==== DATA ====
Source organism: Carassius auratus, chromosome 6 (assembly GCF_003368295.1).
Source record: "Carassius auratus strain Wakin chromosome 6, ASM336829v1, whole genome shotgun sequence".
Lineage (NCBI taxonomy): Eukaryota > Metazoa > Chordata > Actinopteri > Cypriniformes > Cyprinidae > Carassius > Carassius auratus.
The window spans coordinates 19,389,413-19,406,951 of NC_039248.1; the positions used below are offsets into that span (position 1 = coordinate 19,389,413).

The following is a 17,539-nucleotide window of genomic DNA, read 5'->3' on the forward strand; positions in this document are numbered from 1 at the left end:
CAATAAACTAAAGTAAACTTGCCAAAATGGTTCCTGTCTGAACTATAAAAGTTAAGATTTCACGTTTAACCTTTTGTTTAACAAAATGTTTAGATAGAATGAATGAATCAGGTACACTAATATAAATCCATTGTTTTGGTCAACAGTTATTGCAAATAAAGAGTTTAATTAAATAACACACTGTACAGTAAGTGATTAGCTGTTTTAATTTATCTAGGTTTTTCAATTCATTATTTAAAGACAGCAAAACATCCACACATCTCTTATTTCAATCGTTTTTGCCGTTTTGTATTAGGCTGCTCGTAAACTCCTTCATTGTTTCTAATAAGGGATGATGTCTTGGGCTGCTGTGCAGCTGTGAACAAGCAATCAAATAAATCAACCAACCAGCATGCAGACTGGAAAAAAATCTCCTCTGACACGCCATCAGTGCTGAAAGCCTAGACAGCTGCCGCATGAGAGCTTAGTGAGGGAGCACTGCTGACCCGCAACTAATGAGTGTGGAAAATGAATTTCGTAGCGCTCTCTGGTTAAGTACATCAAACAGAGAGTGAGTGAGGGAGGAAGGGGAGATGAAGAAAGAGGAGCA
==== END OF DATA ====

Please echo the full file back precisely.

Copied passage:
Source organism: Carassius auratus, chromosome 6 (assembly GCF_003368295.1).
Source record: "Carassius auratus strain Wakin chromosome 6, ASM336829v1, whole genome shotgun sequence".
Lineage (NCBI taxonomy): Eukaryota > Metazoa > Chordata > Actinopteri > Cypriniformes > Cyprinidae > Carassius > Carassius auratus.
The window spans coordinates 19,389,413-19,406,951 of NC_039248.1; the positions used below are offsets into that span (position 1 = coordinate 19,389,413).

The following is a 17,539-nucleotide window of genomic DNA, read 5'->3' on the forward strand; positions in this document are numbered from 1 at the left end:
CAATAAACTAAAGTAAACTTGCCAAAATGGTTCCTGTCTGAACTATAAAAGTTAAGATTTCACGTTTAACCTTTTGTTTAACAAAATGTTTAGATAGAATGAATGAATCAGGTACACTAATATAAATCCATTGTTTTGGTCAACAGTTATTGCAAATAAAGAGTTTAATTAAATAACACACTGTACAGTAAGTGATTAGCTGTTTTAATTTATCTAGGTTTTTCAATTCATTATTTAAAGACAGCAAAACATCCACACATCTCTTATTTCAATCGTTTTTGCCGTTTTGTATTAGGCTGCTCGTAAACTCCTTCATTGTTTCTAATAAGGGATGATGTCTTGGGCTGCTGTGCAGCTGTGAACAAGCAATCAAATAAATCAACCAACCAGCATGCAGACTGGAAAAAAATCTCCTCTGACACGCCATCAGTGCTGAAAGCCTAGACAGCTGCCGCATGAGAGCTTAGTGAGGGAGCACTGCTGACCCGCAACTAATGAGTGTGGAAAATGAATTTCGTAGCGCTCTCTGGTTAAGTACATCAAACAGAGAGTGAGTGAGGGAGGAAGGGGAGATGAAGAAAGAGGAGCA